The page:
Led by former Federal Election Commission chair Ann Ravel, MapLight advances public policy to address digital deception—the use of online media to spread political disinformation and manipulate public opinion.

Deceptive digital politics is an urgent threat to democracy. From microtargeted political advertising to computational propaganda, disinformation, and foreign interference, this complex problem requires a timely and well-coordinated response from policymakers, technology companies, and civil society. Thus far, however, the U.S. government has made little progress on the legislative and enforcement changes needed to truly address this problem. Technology companies have largely been left to their own devices, and the problem remains endemic.

MapLight’s Digital Deception Solutions project prioritizes the need for action by government, as well as measures by technology companies and civil society. We have developed a framework for policy solutions, with transparency and accountability at its center. Our comprehensive framework is informing the deliberation of policymakers and civil society groups nationwide.

Ann Ravel, Project Director

Ann leads the development and promotion of policies that tackle online disinformation in politics. She served on the Federal Election Commission from 2013 to 2017, holding the roles of vice chair and chair. Ann previously chaired the California Fair Political Practices Commission, acted as a Deputy Assistant Attorney General for the United States Department of Justice, and served as Santa Clara County Counsel for over a decade. In 2014, she was named a California Attorney of the Year by California Lawyer magazine, and in 2007, the State Bar of California named her Public Attorney of the Year. Ann received her B.A. from the University of California, Berkeley and her J.D. from the University of California, Hastings College of the Law.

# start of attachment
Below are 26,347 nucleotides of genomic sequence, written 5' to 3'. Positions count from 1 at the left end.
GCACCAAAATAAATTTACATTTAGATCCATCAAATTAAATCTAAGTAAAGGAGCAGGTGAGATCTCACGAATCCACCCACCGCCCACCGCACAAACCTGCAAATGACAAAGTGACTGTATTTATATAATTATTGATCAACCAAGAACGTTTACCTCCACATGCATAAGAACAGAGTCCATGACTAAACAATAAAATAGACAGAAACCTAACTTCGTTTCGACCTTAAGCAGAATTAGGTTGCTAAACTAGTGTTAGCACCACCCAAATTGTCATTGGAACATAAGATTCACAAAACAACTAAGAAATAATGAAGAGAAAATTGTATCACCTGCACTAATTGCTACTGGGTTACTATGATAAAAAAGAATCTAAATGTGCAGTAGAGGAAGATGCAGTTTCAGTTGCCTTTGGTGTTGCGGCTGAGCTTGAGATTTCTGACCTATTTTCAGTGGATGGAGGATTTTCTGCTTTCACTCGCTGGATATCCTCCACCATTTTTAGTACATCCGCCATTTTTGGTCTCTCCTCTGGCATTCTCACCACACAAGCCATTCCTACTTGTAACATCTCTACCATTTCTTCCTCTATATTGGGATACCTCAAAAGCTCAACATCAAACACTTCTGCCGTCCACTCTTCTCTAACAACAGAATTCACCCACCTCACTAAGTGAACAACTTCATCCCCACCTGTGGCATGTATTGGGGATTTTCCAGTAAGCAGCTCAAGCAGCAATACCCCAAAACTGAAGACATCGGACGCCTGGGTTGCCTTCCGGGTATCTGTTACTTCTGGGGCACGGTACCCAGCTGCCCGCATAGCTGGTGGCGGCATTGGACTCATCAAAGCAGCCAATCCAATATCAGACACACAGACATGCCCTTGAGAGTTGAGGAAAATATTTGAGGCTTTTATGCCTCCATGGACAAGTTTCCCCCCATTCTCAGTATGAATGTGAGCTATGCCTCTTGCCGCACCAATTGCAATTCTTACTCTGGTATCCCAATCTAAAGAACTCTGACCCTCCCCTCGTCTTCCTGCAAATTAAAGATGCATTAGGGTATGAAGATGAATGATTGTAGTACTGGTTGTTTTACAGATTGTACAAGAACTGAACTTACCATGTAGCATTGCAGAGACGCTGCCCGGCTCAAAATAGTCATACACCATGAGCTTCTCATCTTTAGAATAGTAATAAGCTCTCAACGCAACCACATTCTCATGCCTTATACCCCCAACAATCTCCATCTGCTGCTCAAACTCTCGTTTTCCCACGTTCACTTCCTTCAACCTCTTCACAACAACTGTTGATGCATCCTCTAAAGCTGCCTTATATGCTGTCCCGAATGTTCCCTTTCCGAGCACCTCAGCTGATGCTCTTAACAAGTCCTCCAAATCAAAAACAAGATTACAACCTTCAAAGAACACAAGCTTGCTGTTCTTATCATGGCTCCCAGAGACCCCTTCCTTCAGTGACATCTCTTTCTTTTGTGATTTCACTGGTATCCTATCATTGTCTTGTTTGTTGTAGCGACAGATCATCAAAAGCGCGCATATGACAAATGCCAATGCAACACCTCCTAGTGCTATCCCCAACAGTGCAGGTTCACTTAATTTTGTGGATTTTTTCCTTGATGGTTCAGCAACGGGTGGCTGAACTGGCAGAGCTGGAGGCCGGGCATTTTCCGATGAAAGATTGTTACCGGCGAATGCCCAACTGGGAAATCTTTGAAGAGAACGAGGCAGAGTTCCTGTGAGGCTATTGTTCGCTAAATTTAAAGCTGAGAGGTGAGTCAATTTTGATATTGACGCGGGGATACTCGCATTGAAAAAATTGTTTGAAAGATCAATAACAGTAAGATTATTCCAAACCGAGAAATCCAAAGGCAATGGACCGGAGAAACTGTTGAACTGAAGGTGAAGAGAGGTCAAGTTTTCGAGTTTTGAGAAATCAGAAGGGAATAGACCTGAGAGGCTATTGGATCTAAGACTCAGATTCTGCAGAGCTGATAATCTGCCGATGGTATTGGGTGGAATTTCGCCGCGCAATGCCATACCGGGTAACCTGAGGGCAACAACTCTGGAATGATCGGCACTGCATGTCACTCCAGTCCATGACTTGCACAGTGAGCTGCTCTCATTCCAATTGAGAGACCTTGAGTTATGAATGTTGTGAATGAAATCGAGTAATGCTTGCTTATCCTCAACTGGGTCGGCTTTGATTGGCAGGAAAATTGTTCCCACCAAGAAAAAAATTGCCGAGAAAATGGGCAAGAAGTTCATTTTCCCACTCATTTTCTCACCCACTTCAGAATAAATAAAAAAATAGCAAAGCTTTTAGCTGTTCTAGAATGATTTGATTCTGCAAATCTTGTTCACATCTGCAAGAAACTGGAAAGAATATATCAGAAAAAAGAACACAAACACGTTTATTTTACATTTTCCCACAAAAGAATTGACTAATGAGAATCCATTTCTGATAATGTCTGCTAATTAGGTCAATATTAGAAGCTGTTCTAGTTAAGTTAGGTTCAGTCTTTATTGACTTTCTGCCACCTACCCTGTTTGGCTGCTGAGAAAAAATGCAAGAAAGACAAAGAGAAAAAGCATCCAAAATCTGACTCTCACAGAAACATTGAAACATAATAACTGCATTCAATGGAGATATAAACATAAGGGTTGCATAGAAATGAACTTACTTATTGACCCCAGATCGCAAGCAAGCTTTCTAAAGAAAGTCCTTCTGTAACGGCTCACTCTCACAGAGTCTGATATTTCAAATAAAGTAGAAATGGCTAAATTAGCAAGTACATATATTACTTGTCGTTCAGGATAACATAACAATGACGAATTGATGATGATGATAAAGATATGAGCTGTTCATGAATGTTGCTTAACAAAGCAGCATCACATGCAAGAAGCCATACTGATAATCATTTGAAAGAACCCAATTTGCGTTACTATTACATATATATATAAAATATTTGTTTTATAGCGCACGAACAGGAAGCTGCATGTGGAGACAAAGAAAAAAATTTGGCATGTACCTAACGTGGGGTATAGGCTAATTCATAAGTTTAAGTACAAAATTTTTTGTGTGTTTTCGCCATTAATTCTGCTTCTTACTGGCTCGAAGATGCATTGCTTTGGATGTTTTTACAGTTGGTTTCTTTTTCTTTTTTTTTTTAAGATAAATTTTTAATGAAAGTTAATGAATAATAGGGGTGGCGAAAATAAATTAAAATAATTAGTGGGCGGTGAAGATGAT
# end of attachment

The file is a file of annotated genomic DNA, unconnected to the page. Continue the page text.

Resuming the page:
Hamsini Sridharan, Program Director

Hamsini leads MapLight's work to research and promote policies that reform the political process, from campaign finance reform to addressing digital deception. She has previously worked with nonprofits focusing on fair trade and financial transparency. She received a B.A. with honors in Anthropology and International Studies from the University of Chicago and an M.A. in Anthropology from Columbia University.


MapLight’s Guide to Political Ad Transparency on Facebook, Twitter, and Google
Margaret Sessa-Hawkins and Hamsini Sridharan | May 08, 2019
Last year, in the wake of concerns about deceptive digital advertising in recent elections, Facebook, Twitter, and Google implemented measures meant to increase transparency for political advertising on their platforms.
Principles and Policies to Counter Deceptive Digital Politics
Hamsini Sridharan | February 12, 2019
The aftermath of the 2016 election marked a widespread recognition of the sprawling problems posed by political bots, troll farms, fake social media accounts, networks of disinformation websites, deceptive digital advertising, and other efforts to manipulate public opinion.
Report: Russia-Linked 2016 Election Ads Expose Need to Modernize Online Ad Disclosure
Alec Saslow | October 18, 2017
Following revelations exposing online advertising surrounding the 2016 election linked to a Russian propaganda company, a report released today by MapLight and the Voters’ Right to Know project examines the lack of regulation around online political advertising and proposes concrete recommendations to improve transparency moving forward.